Bouncing Back

Well, if you have been following my flash fiction stories, sadly I did not place in the last round of the competition. They thought it was more of a beginning than a full story. I can see their point. Alas, I am happy with what I wrote and am working on lengthening one or two of them to full fledged short stories. In the meantime, here is a flash fiction story (just under 500 words) using the following prompts found at MashStories: Halloween, common, and missile. They didn’t “shortlist” it for their competition, but again, It took me about two hours to write and I really liked where it ended up. I shared it with a friend who went through something familiar and she said, and I quote, “It gave me the feels.” And she pointed to her heart. That’s praise in my book. Let me know if you like it. 

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Bouncing Back

The last time Jamie and I hung out, I ended up holding her hair while she vomited behind Killian Kate’s on Halloween. We were preparing for our study abroad program to Germany, learning how to pub crawl, flirting with guys, and then drinking them under the table. This was before the cancer diagnosis. Before the six rounds of chemo. Before the doctors cut her left breast off. She was going through hell and I didn’t know how to handle it. I hadn’t spoken to her in months. So, I was surprised to see her face on my cellphone when she called me out of the blue.

“You ready to get your tattoo on?” she said, before I even got out a hello. Her voice was as vibrant as it had ever been and it felt as if no time had passed.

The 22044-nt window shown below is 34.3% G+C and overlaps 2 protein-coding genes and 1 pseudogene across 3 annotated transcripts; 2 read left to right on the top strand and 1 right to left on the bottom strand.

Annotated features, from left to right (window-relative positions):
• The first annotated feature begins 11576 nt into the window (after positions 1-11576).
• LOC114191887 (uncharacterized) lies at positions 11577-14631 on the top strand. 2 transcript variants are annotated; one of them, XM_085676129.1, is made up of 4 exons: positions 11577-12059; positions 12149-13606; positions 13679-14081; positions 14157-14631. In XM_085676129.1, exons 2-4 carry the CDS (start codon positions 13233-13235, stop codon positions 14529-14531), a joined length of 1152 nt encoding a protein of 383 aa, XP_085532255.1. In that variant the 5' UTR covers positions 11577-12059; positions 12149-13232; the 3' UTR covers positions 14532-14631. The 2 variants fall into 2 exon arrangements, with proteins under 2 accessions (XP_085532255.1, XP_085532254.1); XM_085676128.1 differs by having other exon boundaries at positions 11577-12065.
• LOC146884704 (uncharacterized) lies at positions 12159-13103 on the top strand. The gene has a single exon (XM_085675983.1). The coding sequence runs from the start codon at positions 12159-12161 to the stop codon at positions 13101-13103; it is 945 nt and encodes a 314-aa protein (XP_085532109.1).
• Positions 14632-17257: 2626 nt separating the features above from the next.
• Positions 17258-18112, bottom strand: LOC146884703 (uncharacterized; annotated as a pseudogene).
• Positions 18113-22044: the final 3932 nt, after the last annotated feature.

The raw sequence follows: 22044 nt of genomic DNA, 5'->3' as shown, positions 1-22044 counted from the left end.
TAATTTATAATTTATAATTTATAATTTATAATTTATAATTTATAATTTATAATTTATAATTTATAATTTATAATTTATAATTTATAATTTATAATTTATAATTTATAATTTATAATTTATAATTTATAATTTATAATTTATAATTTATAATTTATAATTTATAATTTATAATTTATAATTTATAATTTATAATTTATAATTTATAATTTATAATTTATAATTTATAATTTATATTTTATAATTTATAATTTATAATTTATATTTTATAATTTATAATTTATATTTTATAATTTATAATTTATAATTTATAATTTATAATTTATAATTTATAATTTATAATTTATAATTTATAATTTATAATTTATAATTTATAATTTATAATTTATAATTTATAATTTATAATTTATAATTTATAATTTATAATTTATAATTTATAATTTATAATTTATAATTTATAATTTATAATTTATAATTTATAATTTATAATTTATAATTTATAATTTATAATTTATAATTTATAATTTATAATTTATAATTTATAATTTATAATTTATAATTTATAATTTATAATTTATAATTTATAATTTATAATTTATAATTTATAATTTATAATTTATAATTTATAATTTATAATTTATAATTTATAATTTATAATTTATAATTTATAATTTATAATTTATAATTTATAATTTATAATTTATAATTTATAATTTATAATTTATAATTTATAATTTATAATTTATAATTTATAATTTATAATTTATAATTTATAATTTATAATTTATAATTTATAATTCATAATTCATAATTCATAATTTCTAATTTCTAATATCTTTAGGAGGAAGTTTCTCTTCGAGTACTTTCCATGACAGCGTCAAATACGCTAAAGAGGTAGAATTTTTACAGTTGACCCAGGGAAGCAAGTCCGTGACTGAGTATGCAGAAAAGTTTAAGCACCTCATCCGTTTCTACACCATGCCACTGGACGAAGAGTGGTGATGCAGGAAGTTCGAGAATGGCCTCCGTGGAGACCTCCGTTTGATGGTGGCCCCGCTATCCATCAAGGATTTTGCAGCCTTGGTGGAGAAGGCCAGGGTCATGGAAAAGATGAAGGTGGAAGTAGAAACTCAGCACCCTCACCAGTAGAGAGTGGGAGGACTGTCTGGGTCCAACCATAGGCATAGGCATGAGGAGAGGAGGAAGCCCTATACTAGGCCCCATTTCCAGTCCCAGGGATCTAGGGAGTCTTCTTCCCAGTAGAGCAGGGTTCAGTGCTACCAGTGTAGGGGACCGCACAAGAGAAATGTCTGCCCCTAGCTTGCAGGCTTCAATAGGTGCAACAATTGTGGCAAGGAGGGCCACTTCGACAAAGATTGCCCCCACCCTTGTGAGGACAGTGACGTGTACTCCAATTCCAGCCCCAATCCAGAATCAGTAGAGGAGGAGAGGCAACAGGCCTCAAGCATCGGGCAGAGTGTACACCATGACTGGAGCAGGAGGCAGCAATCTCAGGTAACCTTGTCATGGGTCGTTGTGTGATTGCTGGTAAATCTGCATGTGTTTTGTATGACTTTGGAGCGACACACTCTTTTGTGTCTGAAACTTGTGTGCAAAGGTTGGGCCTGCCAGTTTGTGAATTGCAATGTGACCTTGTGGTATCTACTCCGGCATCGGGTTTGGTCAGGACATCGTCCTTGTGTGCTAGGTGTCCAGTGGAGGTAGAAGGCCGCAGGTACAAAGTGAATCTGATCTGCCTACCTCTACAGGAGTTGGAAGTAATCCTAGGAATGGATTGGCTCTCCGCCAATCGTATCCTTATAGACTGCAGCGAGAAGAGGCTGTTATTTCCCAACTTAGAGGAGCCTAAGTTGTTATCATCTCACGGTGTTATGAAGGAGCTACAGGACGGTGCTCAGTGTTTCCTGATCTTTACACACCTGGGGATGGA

Jamie was sitting on a bench in front of her apartment when I pulled up in my car. Her hair had finally grown out into a respectable pixie cut and she wore a t-shirt with a hairless cat that said, I’ve got cancer, bitches. What’s your excuse? When I stopped the car in front of her, she bolted upright and jumped into the passenger seat.

“Howdy stranger,” she said. “Ready for some pain?” I stared at her for a second, my face a mix of emotions. I wanted to hug her, and apologize for everything that had happened to her, for what a crap friend I’d been. Instead, she punched me in the arm and hugged me around my neck. “Don’t you dare cry on me,” she whispered in my ear. Then she sat back in her seat and slapped the dash with both hands. “Okay then,” she said. “Let’s bounce. I got a date with a needle.”
I had heard about a guy in Fresno who specialized in nipples. He used his art degree and tattoo rig to perfectly shade the areola in three-dimensional clarity. He liked to make the women feel beautiful again.

“His name is common knowledge in the cancer community,” I said, avoiding a pothole in the road, lest gravity highlight my healthy breasts.

“I’ve already got a beautiful nipple on one side,” she said. “I think it’s time for a phoenix to rise out of the ashes of the other.”
The tattoo artist she picked wore a leather vest with no shirt on underneath. Multiple piercings covered his face and a tattooed, ballistic missile was launching out of his jeans. He was just what the doctor ordered.

“This is going to sting a little,” he said, not waiting for a response. Jamie’s smile faltered momentarily and she grabbed my hand when the needle bit into her skin. She stared into my eyes and squeezed hard as he wiped a crimson stain from her midsection. The sight of blood and the sound of the machine made my head spin, but I steeled my resolve. There was no way I was letting go this time.